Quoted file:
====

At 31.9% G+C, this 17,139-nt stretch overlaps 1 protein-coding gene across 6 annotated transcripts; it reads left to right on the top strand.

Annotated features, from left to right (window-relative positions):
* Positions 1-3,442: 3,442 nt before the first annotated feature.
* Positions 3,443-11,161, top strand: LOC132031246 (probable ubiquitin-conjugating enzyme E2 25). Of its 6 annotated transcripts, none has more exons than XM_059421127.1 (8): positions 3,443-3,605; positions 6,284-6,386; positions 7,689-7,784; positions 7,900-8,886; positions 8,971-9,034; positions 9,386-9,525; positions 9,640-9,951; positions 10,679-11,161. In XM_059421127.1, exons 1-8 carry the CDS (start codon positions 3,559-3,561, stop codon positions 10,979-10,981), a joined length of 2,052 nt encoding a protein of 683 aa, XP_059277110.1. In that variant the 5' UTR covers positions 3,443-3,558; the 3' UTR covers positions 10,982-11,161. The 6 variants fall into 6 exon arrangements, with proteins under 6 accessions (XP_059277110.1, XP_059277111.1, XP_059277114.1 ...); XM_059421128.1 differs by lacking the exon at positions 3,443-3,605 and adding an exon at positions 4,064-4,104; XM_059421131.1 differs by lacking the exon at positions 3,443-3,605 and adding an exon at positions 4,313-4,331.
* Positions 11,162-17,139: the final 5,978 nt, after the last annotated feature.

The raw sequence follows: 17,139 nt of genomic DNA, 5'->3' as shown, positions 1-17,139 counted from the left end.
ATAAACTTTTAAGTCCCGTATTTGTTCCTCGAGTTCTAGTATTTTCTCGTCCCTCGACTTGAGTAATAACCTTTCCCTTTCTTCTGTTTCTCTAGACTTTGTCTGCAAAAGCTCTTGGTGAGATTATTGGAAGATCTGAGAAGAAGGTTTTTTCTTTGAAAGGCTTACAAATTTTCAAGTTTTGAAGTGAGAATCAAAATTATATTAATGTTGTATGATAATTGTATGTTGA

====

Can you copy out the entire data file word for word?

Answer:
At 31.9% G+C, this 17,139-nt stretch overlaps 1 protein-coding gene across 6 annotated transcripts; it reads left to right on the top strand.

Annotated features, from left to right (window-relative positions):
* Positions 1-3,442: 3,442 nt before the first annotated feature.
* Positions 3,443-11,161, top strand: LOC132031246 (probable ubiquitin-conjugating enzyme E2 25). Of its 6 annotated transcripts, none has more exons than XM_059421127.1 (8): positions 3,443-3,605; positions 6,284-6,386; positions 7,689-7,784; positions 7,900-8,886; positions 8,971-9,034; positions 9,386-9,525; positions 9,640-9,951; positions 10,679-11,161. In XM_059421127.1, exons 1-8 carry the CDS (start codon positions 3,559-3,561, stop codon positions 10,979-10,981), a joined length of 2,052 nt encoding a protein of 683 aa, XP_059277110.1. In that variant the 5' UTR covers positions 3,443-3,558; the 3' UTR covers positions 10,982-11,161. The 6 variants fall into 6 exon arrangements, with proteins under 6 accessions (XP_059277110.1, XP_059277111.1, XP_059277114.1 ...); XM_059421128.1 differs by lacking the exon at positions 3,443-3,605 and adding an exon at positions 4,064-4,104; XM_059421131.1 differs by lacking the exon at positions 3,443-3,605 and adding an exon at positions 4,313-4,331.
* Positions 11,162-17,139: the final 5,978 nt, after the last annotated feature.

The raw sequence follows: 17,139 nt of genomic DNA, 5'->3' as shown, positions 1-17,139 counted from the left end.
ATAAACTTTTAAGTCCCGTATTTGTTCCTCGAGTTCTAGTATTTTCTCGTCCCTCGACTTGAGTAATAACCTTTCCCTTTCTTCTGTTTCTCTAGACTTTGTCTGCAAAAGCTCTTGGTGAGATTATTGGAAGATCTGAGAAGAAGGTTTTTTCTTTGAAAGGCTTACAAATTTTCAAGTTTTGAAGTGAGAATCAAAATTATATTAATGTTGTATGATAATTGTATGTTGA